A memorial service for Alan Paskow, 71, who taught philosophy at St. Mary’s College of Maryland for a quarter century, will be held on the St. Mary’s College campus at 4:30 p.m. Thursday, April 21, in Auerbach Auditorium in St. Mary’s Hall, with a reception to follow in the River Center. Paskow died peacefully in his home of cancer April 5. In lieu of flowers, donations may be made to a special conference travel fund for philosophy students in Alan Paskow’s name (made out to “SMCM Foundation”; please indicate on memo line, “Alan Paskow Fund”).
He is survived by his wife, Jacqueline, a professor emerita of foreign languages and culture who also taught for 25 years at St Mary’s College, and his daughter, Linnea, 35, a professor at Pratt Institute of Art in Brooklyn.
Paskow was known for his passion for philosophy. He practiced a kind of philosophy that gives substantial credit to first-person experience, inner consciousness, and mixed emotions, including angst, facing one’s own death, the confusion of moral weakness, and self-deception. Among his articles are “The Meaning of My Own Death,” “Towards a Theory of Self-Deception,” “Moral Denial, Moral Weakness, and the Complicity of the Self,” and “What is Aesthetic Catharsis?” In 2004, he published The Paradoxes of Art: A Phenomenological Investigation (Cambridge University Press), in which he demonstrated why art − especially painting – matters, and how it makes a difference in our lives. The book was critically reviewed at a panel at the American Philosophical Association.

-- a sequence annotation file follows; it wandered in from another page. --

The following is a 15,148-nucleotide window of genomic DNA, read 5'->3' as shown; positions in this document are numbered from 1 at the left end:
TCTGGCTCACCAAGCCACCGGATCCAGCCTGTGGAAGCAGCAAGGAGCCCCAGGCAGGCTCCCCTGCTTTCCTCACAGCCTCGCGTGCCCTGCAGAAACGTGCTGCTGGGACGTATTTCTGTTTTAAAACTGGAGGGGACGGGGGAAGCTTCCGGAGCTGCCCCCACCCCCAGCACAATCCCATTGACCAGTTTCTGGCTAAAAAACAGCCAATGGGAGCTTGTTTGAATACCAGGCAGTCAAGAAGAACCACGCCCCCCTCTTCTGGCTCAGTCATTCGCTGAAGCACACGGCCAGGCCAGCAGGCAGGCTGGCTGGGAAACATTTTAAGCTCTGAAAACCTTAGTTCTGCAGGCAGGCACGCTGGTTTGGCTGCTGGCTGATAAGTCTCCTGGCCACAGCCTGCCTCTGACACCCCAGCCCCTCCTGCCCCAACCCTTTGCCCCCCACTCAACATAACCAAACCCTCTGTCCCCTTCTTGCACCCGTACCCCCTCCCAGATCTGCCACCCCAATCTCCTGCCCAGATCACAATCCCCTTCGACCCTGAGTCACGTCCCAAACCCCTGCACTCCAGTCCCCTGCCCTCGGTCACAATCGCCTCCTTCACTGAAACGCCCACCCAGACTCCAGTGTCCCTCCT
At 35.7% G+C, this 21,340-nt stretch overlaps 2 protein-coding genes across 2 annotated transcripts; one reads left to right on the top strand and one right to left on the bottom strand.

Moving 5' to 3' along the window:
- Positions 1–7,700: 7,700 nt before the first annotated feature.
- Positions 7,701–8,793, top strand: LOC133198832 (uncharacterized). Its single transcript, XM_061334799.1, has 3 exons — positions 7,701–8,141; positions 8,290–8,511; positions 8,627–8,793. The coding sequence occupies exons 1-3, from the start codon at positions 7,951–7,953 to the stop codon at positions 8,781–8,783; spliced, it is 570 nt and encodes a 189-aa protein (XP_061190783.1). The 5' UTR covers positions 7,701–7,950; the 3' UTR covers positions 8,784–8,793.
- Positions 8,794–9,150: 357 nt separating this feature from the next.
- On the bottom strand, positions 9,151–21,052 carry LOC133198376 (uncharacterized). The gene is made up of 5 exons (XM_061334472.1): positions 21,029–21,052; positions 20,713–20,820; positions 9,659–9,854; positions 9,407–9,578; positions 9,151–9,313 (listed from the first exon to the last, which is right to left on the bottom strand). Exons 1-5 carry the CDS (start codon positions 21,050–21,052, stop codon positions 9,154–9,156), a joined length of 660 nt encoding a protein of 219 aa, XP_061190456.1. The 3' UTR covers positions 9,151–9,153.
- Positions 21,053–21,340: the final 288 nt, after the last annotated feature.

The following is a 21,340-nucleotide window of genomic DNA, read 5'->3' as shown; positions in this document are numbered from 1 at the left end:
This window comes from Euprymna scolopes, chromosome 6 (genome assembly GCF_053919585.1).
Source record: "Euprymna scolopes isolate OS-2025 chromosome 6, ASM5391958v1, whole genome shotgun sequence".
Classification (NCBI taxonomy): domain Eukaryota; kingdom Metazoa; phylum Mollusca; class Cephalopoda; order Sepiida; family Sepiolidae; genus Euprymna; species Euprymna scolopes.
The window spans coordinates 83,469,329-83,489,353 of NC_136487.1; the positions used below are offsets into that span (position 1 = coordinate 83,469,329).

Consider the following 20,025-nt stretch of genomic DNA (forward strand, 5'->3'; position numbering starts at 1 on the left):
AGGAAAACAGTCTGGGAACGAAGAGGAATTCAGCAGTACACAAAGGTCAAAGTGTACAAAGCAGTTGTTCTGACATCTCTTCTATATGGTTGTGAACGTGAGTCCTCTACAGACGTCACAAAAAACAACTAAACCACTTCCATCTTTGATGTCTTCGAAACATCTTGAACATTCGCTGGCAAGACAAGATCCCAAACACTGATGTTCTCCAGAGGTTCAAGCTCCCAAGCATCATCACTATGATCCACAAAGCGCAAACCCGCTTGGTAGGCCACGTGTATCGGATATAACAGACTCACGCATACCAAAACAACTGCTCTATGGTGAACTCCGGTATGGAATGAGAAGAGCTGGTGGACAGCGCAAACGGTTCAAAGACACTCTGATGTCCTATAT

Paskow was born in Elizabeth, N.J., graduated from Haverford College and received his M.A. in philosophy at Northwestern University, before transferring to Yale to obtain a Ph.D. in philosophy. His first position was as a Danforth Fellow at Antioch College, Ohio, followed by a tenure-track position at the University of Vermont, where he got involved in college politics. It was the era of the Vietnam War. Paskow and his colleagues demanded that the department and university be run more democratically, with the result that a newly appointed chair recommended that Paskow and four of his colleagues not be rehired.
Paskow went on to accept a position at Prescott College in Arizona, where he and his wife taught for one semester before the institution went bankrupt. When about 60 students refused to leave, the Paskows − with a few other faculty members − stayed on and held classes in their living rooms while collecting unemployment for two years. Paskow helped to reconstitute a board of trustees and a newly named Prescott College for Alternative Education. A new teaching opportunity arose at Deep Springs College in the desert of California, where he and his wife taught and lived in a community with students and faculty on a self-managed cattle ranch and farm.
In 1981, Paskow accepted a full-time position at St. Mary’s College. At St. Mary’s, he and his colleagues persuaded their fellow faculty members to constitute both a department and majors in the fields of philosophy and religious studies. He retired in 2005.
He is remembered by his family, friends, and colleagues as a person of great integrity. Diagnosed with cancer in 2008 and aware of his life-threatening illness, he continued to engage deep questions about the meaning of life in a circle of friends, with an openness admired by all.